rotating an elongated container of liquid containing said blood at a controlled speed about a main vertical axis with said container spaced from said axis and extending longitudinally of a secondary axis inclined to the vertical and intersecting said main axis above said container at an angle of the order of 30 to cause trolled speed about a main vertical axis with said body spaced from said axis and extending longitudiand stopping the rotation of said body after a predetersaid erythrocytes to settle in said liquid and move toward the lower end of said container due to centrinally of a secondary axis and inclined to the vertical fugal force, so that the upper end of said body is closer to said rotating said container in a planetary manner about said main axis than the lower end of said body to cause secondary axis at a controlled speed less than said rosaid solids to settle in said liquid and move toward tating about said main axis for causing lateral forces the lower end of said body due to centrifugal force, to be repeatedly applied to said erythrocytes in changrotating said body at a controlled speed with planetary ing direction relative to said container to prevent motion about said secondary axis for causing lateral channeling movement of said erythrocytes toward forces to be repeatedly applied to said solids in changsaid lower end of said container, ing direction relative to said body to prevent chanand stopping the rotation of said container after a preneling movement of said solids toward said lower determined time to thereby enable the distance said end of said body, erythrocytes settle in said container in said predetermined time to be measured.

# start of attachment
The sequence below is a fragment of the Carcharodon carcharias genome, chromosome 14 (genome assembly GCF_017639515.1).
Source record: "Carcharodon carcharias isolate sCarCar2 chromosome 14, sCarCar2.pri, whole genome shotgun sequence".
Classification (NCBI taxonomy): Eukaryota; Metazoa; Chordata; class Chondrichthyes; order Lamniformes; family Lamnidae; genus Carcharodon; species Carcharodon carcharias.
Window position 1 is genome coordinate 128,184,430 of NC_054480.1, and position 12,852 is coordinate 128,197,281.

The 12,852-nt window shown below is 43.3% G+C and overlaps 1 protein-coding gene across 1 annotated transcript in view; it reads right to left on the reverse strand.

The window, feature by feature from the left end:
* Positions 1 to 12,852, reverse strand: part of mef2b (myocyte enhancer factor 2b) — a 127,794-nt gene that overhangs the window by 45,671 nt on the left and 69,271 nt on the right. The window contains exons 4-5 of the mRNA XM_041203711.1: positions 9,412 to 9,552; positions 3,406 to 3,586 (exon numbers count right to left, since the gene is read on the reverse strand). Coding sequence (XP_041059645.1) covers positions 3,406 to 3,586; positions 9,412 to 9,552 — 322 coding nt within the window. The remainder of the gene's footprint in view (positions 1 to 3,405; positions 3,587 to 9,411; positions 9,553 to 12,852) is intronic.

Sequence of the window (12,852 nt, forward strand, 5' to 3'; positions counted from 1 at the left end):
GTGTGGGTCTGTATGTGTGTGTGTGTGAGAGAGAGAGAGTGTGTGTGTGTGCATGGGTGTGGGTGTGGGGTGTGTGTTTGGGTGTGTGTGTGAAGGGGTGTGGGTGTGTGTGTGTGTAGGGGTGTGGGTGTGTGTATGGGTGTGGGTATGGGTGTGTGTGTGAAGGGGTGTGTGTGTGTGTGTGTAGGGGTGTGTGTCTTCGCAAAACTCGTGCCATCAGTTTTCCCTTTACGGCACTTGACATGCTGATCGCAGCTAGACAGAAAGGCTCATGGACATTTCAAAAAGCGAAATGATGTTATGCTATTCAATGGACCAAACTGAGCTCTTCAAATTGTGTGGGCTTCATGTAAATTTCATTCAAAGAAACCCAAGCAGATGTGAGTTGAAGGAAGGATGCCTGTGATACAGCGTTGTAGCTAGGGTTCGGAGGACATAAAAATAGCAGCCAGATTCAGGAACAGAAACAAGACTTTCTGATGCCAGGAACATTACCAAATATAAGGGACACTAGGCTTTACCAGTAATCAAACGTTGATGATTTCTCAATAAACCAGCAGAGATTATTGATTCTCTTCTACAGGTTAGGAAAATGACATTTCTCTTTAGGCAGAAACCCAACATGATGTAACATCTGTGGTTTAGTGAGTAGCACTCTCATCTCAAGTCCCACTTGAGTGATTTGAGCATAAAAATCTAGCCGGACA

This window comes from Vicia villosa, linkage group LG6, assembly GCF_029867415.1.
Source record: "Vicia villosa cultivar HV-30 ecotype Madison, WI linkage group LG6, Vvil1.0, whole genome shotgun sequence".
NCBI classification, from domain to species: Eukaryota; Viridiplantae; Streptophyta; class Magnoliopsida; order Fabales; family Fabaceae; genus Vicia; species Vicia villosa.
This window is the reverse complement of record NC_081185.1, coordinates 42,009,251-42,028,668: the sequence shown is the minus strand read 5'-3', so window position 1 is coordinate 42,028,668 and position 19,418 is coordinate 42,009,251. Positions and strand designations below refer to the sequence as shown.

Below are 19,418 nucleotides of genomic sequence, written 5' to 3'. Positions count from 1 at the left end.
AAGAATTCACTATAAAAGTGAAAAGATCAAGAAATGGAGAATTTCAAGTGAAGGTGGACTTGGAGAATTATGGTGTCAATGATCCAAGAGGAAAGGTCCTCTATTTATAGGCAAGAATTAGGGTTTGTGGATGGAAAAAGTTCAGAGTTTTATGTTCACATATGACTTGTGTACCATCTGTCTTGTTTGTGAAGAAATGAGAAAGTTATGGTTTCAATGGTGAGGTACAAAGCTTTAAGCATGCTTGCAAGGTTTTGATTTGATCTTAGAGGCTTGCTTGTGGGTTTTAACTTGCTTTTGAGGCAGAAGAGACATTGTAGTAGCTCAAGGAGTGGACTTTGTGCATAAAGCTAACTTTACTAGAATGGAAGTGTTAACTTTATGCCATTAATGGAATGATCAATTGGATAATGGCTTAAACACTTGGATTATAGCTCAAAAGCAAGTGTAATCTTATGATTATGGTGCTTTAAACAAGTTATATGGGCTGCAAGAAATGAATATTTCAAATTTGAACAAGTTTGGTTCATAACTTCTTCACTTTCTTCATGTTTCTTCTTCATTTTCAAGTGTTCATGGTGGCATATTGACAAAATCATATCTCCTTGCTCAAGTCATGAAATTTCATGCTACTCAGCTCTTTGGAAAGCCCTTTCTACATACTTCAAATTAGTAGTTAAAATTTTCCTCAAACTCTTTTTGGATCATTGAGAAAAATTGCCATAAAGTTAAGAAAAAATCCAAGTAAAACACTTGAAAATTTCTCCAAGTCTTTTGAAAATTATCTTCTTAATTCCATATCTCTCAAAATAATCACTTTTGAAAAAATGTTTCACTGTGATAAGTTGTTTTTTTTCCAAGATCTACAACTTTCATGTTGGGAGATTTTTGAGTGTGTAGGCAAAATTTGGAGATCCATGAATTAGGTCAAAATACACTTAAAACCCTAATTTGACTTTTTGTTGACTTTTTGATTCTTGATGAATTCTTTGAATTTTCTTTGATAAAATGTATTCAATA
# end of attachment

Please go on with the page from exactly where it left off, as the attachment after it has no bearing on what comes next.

mined time to thereby enable the distance said solids settle in said body in predetermined time to be measured.